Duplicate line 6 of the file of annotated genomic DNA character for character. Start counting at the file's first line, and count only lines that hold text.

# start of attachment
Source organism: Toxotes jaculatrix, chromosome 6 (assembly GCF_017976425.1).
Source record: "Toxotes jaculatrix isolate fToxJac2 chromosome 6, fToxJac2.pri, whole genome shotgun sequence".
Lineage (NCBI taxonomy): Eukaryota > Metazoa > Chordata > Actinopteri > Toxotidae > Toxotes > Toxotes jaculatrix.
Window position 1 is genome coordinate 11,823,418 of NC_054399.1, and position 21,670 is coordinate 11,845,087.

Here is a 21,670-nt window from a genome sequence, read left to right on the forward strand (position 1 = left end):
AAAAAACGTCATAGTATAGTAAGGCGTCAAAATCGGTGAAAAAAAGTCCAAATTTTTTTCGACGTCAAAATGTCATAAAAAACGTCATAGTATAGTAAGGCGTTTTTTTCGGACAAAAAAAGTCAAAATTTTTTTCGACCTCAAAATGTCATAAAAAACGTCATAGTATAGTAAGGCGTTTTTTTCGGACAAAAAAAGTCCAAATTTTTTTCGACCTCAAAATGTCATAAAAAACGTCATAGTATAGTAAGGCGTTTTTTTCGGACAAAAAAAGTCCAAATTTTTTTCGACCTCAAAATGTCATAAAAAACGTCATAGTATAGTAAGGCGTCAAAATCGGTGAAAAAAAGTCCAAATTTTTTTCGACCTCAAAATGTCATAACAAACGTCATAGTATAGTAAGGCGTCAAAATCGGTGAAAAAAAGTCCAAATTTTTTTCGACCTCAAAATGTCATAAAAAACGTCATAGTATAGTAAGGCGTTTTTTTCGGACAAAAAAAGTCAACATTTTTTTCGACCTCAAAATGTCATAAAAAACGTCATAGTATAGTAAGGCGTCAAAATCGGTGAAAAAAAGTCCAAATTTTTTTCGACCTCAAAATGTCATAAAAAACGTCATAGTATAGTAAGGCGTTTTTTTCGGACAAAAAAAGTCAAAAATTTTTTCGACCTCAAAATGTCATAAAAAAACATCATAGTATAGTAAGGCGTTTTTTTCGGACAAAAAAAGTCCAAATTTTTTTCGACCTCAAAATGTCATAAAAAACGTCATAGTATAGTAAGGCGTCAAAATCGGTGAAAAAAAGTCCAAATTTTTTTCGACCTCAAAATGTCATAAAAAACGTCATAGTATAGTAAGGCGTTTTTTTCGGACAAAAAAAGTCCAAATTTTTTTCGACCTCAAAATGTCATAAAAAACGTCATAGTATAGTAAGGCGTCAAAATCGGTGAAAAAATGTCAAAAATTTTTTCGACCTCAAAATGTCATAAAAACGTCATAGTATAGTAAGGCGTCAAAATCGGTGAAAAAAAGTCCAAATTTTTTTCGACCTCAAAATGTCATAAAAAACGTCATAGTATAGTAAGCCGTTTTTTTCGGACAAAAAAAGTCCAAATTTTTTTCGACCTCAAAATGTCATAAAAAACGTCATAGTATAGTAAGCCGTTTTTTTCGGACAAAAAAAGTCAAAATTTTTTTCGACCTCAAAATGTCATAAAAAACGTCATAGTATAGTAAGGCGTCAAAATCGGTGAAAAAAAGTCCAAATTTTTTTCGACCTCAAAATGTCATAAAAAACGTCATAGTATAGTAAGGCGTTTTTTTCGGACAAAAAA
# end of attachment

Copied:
AAAAAACGTCATAGTATAGTAAGGCGTCAAAATCGGTGAAAAAAAGTCCAAATTTTTTTCGACGTCAAAATGTCATAAAAAACGTCATAGTATAGTAAGGCGTTTTTTTCGGACAAAAAAAGTCAAAATTTTTTTCGACCTCAAAATGTCATAAAAAACGTCATAGTATAGTAAGGCGTTTTTTTCGGACAAAAAAAGTCCAAATTTTTTTCGACCTCAAAATGTCATAAAAAACGTCATAGTATAGTAAGGCGTTTTTTTCGGACAAAAAAAGTCCAAATTTTTTTCGACCTCAAAATGTCATAAAAAACGTCATAGTATAGTAAGGCGTCAAAATCGGTGAAAAAAAGTCCAAATTTTTTTCGACCTCAAAATGTCATAACAAACGTCATAGTATAGTAAGGCGTCAAAATCGGTGAAAAAAAGTCCAAATTTTTTTCGACCTCAAAATGTCATAAAAAACGTCATAGTATAGTAAGGCGTTTTTTTCGGACAAAAAAAGTCAACATTTTTTTCGACCTCAAAATGTCATAAAAAACGTCATAGTATAGTAAGGCGTCAAAATCGGTGAAAAAAAGTCCAAATTTTTTTCGACCTCAAAATGTCATAAAAAACGTCATAGTATAGTAAGGCGTTTTTTTCGGACAAAAAAAGTCAAAAATTTTTTCGACCTCAAAATGTCATAAAAAAACATCATAGTATAGTAAGGCGTTTTTTTCGGACAAAAAAAGTCCAAATTTTTTTCGACCTCAAAATGTCATAAAAAACGTCATAGTATAGTAAGGCGTCAAAATCGGTGAAAAAAAGTCCAAATTTTTTTCGACCTCAAAATGTCATAAAAAACGTCATAGTATAGTAAGGCGTTTTTTTCGGACAAAAAAAGTCCAAATTTTTTTCGACCTCAAAATGTCATAAAAAACGTCATAGTATAGTAAGGCGTCAAAATCGGTGAAAAAATGTCAAAAATTTTTTCGACCTCAAAATGTCATAAAAACGTCATAGTATAGTAAGGCGTCAAAATCGGTGAAAAAAAGTCCAAATTTTTTTCGACCTCAAAATGTCATAAAAAACGTCATAGTATAGTAAGCCGTTTTTTTCGGACAAAAAAAGTCCAAATTTTTTTCGACCTCAAAATGTCATAAAAAACGTCATAGTATAGTAAGCCGTTTTTTTCGGACAAAAAAAGTCAAAATTTTTTTCGACCTCAAAATGTCATAAAAAACGTCATAGTATAGTAAGGCGTCAAAATCGGTGAAAAAAAGTCCAAATTTTTTTCGACCTCAAAATGTCATAAAAAACGTCATAGTATAGTAAGGCGTTTTTTTCGGACAAAAAA